Knuckles white on the steering wheel, heart pounding in her chest, Sarah* drove from one Wagga McDonalds to the next with an insatiable clawing at her insides.
It was a hole nothing could seem to fill: No amount of chips, nuggets or ice cream could satiate the bitter hollowness that welled inside her. And yet she tried, with every painful, greasy mouthful, to quell her feelings of deepest self-loathing.
Sarah’s eating disorder developed when she was just seven years old, when, she admitted, she was overweight for a girl of her age.
From that point on it was a downward spiral, first beginning with rapid weight loss until she was diagnosed with anorexia at 14.
Unfortunately, Sarah’s seemingly never ending battle with her eating disorder is not a rare occurrence, with recent figures suggesting almost 10 per cent of Australians now suffer from some form of the mental illness.
Despite its insidious creep however, Sarah says it is an issue society all too often sweeps under the carpet, deeming it too uncomfortable and awkward to deal with.
"You never hear about it and it's never spoken about,” she says. “It's almost as though it's a non-issue and there’s so much that people don’t know about it."
After years of punishing calorie restriction and over-exercising, Sarah’s eating disorder transformed into bulimia, which saw her turn to bingeing until she would make herself physically sick.
But, whether starving herself or stuffing herself, the eating disorder’s intent was always the same: to offer brief and fleeting respite from an unbearable feeling, before leaving its victim with the deepest sense of emptiness and self-hatred.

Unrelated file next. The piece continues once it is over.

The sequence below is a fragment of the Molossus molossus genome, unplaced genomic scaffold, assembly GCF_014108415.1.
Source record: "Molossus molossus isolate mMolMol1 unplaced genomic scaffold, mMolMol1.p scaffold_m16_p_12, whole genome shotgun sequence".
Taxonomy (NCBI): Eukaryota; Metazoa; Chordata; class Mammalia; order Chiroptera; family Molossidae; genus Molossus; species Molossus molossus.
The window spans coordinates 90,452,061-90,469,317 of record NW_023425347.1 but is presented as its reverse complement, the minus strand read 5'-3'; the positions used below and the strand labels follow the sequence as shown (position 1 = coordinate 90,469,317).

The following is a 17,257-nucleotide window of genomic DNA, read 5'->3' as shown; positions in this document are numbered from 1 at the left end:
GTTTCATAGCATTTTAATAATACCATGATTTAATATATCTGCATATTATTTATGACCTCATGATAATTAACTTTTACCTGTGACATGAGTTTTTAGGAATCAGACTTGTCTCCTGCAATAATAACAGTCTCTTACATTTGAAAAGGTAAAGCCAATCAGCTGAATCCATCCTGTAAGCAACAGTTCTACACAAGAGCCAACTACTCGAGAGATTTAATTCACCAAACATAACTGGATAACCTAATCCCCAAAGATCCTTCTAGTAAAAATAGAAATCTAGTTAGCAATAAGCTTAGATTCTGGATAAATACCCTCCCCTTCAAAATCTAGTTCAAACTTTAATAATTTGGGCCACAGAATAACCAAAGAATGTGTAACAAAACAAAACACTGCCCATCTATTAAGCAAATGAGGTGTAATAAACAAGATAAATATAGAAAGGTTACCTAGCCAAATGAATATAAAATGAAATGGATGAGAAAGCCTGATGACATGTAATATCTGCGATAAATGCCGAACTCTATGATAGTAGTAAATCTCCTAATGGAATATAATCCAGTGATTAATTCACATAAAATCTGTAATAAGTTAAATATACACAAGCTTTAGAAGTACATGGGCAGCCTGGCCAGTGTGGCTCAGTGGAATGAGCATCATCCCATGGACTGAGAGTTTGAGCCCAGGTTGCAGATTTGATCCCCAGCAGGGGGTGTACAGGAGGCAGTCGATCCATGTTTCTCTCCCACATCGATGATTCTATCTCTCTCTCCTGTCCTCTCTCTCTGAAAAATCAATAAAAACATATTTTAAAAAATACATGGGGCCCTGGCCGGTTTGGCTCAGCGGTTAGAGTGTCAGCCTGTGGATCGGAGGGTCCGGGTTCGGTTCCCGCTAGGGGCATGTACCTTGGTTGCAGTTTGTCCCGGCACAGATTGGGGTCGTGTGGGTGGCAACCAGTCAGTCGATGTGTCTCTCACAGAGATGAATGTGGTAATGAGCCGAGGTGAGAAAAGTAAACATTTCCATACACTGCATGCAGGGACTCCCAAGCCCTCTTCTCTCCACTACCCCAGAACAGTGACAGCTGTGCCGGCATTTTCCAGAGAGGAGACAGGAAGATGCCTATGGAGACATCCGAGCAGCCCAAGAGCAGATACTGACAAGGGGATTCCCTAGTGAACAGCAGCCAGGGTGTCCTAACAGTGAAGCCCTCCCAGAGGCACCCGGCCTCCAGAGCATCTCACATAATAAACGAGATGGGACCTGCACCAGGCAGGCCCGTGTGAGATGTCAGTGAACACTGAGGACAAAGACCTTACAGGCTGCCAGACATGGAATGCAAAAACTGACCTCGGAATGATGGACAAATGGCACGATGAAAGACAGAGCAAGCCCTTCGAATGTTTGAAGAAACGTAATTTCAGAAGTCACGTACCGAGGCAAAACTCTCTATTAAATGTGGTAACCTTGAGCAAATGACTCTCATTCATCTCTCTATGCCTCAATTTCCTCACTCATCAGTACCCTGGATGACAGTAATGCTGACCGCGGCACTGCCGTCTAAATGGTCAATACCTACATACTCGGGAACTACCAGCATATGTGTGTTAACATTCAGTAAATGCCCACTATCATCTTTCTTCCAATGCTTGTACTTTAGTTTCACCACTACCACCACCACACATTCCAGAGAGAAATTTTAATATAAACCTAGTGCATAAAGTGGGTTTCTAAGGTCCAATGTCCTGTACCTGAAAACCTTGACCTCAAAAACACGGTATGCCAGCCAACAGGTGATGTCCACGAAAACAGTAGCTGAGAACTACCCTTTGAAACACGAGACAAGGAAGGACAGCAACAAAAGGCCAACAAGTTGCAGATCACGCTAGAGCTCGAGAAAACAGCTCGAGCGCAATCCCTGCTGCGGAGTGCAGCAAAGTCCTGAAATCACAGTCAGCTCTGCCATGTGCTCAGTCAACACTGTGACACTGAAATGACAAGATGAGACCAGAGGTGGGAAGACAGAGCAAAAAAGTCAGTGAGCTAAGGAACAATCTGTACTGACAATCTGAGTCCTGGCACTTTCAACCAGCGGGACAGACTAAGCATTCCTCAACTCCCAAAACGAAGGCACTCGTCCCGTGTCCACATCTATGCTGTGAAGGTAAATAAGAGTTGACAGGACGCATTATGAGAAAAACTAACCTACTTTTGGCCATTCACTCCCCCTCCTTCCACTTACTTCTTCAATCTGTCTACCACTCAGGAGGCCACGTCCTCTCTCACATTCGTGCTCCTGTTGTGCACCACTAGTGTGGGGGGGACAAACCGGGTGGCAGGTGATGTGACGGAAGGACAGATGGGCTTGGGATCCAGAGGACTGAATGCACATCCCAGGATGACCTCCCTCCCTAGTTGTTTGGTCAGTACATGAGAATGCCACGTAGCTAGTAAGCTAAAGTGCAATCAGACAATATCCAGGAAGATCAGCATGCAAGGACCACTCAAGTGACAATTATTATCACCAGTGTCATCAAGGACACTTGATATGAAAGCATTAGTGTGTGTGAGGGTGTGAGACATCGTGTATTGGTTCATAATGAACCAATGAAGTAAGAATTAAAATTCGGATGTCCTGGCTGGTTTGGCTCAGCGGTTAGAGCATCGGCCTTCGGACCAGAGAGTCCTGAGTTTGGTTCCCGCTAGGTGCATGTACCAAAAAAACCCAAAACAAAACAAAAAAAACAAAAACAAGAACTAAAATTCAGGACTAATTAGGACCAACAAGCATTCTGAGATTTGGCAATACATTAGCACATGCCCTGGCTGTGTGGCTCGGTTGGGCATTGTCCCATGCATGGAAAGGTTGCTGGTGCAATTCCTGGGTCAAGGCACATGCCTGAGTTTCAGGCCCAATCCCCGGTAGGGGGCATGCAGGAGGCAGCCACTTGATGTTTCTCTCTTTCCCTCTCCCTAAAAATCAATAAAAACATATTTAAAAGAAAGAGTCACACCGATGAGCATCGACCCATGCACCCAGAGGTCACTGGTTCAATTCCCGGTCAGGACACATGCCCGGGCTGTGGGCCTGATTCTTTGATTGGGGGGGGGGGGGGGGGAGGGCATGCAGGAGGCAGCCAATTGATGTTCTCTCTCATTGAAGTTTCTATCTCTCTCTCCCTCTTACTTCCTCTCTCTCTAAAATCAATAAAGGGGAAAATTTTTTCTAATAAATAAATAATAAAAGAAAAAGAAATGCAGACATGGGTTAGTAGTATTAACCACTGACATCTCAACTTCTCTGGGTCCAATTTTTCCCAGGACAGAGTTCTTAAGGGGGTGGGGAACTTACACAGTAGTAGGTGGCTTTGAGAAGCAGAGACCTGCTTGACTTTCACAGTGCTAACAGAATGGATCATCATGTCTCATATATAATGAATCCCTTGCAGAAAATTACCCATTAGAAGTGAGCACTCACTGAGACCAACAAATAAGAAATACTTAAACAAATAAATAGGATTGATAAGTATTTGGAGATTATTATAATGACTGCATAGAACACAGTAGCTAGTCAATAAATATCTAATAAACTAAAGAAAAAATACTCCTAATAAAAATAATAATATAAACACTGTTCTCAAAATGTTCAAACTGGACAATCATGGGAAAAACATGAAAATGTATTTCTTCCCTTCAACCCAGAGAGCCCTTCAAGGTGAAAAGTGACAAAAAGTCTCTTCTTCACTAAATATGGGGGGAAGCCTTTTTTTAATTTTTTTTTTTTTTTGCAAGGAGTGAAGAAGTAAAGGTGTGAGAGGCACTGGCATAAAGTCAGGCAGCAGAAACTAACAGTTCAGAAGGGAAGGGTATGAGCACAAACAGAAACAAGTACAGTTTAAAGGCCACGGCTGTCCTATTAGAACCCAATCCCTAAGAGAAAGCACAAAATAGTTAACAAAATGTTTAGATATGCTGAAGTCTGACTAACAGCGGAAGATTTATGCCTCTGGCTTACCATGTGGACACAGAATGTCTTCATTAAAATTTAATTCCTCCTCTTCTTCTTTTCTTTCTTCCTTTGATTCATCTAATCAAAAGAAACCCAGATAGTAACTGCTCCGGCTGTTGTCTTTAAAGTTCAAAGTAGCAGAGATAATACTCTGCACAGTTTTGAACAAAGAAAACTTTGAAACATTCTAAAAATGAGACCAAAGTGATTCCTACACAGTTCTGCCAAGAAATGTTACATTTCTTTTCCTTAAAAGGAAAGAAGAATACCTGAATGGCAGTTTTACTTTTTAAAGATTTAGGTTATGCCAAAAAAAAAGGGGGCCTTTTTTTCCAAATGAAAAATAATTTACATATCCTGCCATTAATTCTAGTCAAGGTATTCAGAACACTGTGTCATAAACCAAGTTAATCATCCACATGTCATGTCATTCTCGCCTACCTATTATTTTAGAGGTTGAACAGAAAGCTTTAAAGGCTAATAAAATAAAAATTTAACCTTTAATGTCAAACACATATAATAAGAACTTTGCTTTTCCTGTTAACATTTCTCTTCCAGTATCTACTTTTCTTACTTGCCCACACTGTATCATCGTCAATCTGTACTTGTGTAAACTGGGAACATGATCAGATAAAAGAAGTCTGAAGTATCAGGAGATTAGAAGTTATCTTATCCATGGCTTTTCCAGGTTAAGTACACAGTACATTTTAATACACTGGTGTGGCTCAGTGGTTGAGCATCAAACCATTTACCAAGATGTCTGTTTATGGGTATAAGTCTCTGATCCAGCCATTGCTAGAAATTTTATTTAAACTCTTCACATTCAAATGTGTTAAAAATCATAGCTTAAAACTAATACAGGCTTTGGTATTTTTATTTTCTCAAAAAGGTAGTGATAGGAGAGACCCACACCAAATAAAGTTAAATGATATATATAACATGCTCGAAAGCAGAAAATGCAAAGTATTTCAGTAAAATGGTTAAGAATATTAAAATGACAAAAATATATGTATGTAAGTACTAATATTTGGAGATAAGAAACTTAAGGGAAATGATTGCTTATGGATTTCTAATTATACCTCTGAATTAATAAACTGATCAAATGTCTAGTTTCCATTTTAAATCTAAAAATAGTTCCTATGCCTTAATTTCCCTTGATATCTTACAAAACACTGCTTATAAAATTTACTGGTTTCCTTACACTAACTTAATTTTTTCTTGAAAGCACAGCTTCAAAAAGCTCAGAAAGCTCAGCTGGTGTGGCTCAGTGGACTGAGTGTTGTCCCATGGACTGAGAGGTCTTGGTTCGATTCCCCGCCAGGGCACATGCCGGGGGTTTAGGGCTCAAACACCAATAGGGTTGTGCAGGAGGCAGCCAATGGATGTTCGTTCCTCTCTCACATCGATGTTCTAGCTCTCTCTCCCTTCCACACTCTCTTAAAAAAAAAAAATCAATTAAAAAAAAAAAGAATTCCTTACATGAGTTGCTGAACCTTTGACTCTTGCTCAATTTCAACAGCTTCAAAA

“It's like your either starving yourself of a need, or you’re stuffing something down to kill off a feeling you can’t handle,” she says, her voice catching in her throat.
“When your bingeing, it's not that you're hungry, you’re trying to get rid of something you don't want to feel and you’ll just keep stuffing and stuffing something down because you don't want to deal with it.
After multiple involuntary hospital admissions, Sarah finally decided to reach out for help when her eating disorder became too unbearable to manage.
Despite her willingness to recover, Sarah says finding adequate services in Wagga was extremely difficult.
Her treatment, which includes psychology appointments, doctors appointments and medication, has become a financial burden costing her up to 12 thousand dollars a year.
"There's not many services available for people with eating disorders in regional cities and towns,” she says. “I’m very fortunate that I'm able to afford recovery, because I know a lot of people in Wagga can’t.”
While Sarah is still recovering and admits to occasionally engaging in eating disorder
behaviours, she said she is "through the worst of it” and committed to full recovery.
American-born Megan Crossfield, who overcame her eating disorder after a 20 year battle, said it could be particularly difficult for those in regional areas to seek help given the stereotypes surrounding the disorder, as well as the lack of services available.